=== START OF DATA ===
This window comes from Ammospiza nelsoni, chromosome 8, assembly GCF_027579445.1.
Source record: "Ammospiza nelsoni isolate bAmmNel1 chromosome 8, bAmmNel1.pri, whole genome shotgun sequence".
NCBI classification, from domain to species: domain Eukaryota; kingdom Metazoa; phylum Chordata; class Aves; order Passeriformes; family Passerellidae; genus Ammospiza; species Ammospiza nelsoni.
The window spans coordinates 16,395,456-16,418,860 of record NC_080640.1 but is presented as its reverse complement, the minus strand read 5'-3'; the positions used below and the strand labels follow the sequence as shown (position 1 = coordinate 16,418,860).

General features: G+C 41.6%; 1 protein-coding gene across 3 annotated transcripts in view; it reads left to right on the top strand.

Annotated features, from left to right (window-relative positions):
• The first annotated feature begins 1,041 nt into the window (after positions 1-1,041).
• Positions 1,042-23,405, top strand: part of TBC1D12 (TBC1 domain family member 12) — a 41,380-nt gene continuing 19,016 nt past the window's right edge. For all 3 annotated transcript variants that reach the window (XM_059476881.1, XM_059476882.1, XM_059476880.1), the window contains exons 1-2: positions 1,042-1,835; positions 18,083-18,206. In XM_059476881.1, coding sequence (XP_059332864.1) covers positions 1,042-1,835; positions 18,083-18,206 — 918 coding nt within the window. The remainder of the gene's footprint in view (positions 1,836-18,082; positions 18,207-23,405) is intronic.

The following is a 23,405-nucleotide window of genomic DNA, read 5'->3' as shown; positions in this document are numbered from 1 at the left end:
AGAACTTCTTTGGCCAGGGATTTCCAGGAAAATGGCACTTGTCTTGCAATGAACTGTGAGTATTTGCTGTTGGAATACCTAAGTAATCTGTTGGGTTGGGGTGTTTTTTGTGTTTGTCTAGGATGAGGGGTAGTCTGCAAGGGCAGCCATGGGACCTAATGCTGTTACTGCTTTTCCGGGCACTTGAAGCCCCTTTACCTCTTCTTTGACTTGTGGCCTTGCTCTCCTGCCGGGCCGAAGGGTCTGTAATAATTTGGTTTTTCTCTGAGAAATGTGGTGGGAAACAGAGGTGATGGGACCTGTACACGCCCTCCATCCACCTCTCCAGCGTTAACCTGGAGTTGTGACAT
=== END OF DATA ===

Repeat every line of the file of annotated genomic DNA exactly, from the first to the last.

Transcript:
This window comes from Ammospiza nelsoni, chromosome 8, assembly GCF_027579445.1.
Source record: "Ammospiza nelsoni isolate bAmmNel1 chromosome 8, bAmmNel1.pri, whole genome shotgun sequence".
NCBI classification, from domain to species: domain Eukaryota; kingdom Metazoa; phylum Chordata; class Aves; order Passeriformes; family Passerellidae; genus Ammospiza; species Ammospiza nelsoni.
The window spans coordinates 16,395,456-16,418,860 of record NC_080640.1 but is presented as its reverse complement, the minus strand read 5'-3'; the positions used below and the strand labels follow the sequence as shown (position 1 = coordinate 16,418,860).

General features: G+C 41.6%; 1 protein-coding gene across 3 annotated transcripts in view; it reads left to right on the top strand.

Annotated features, from left to right (window-relative positions):
• The first annotated feature begins 1,041 nt into the window (after positions 1-1,041).
• Positions 1,042-23,405, top strand: part of TBC1D12 (TBC1 domain family member 12) — a 41,380-nt gene continuing 19,016 nt past the window's right edge. For all 3 annotated transcript variants that reach the window (XM_059476881.1, XM_059476882.1, XM_059476880.1), the window contains exons 1-2: positions 1,042-1,835; positions 18,083-18,206. In XM_059476881.1, coding sequence (XP_059332864.1) covers positions 1,042-1,835; positions 18,083-18,206 — 918 coding nt within the window. The remainder of the gene's footprint in view (positions 1,836-18,082; positions 18,207-23,405) is intronic.

The following is a 23,405-nucleotide window of genomic DNA, read 5'->3' as shown; positions in this document are numbered from 1 at the left end:
AGAACTTCTTTGGCCAGGGATTTCCAGGAAAATGGCACTTGTCTTGCAATGAACTGTGAGTATTTGCTGTTGGAATACCTAAGTAATCTGTTGGGTTGGGGTGTTTTTTGTGTTTGTCTAGGATGAGGGGTAGTCTGCAAGGGCAGCCATGGGACCTAATGCTGTTACTGCTTTTCCGGGCACTTGAAGCCCCTTTACCTCTTCTTTGACTTGTGGCCTTGCTCTCCTGCCGGGCCGAAGGGTCTGTAATAATTTGGTTTTTCTCTGAGAAATGTGGTGGGAAACAGAGGTGATGGGACCTGTACACGCCCTCCATCCACCTCTCCAGCGTTAACCTGGAGTTGTGACAT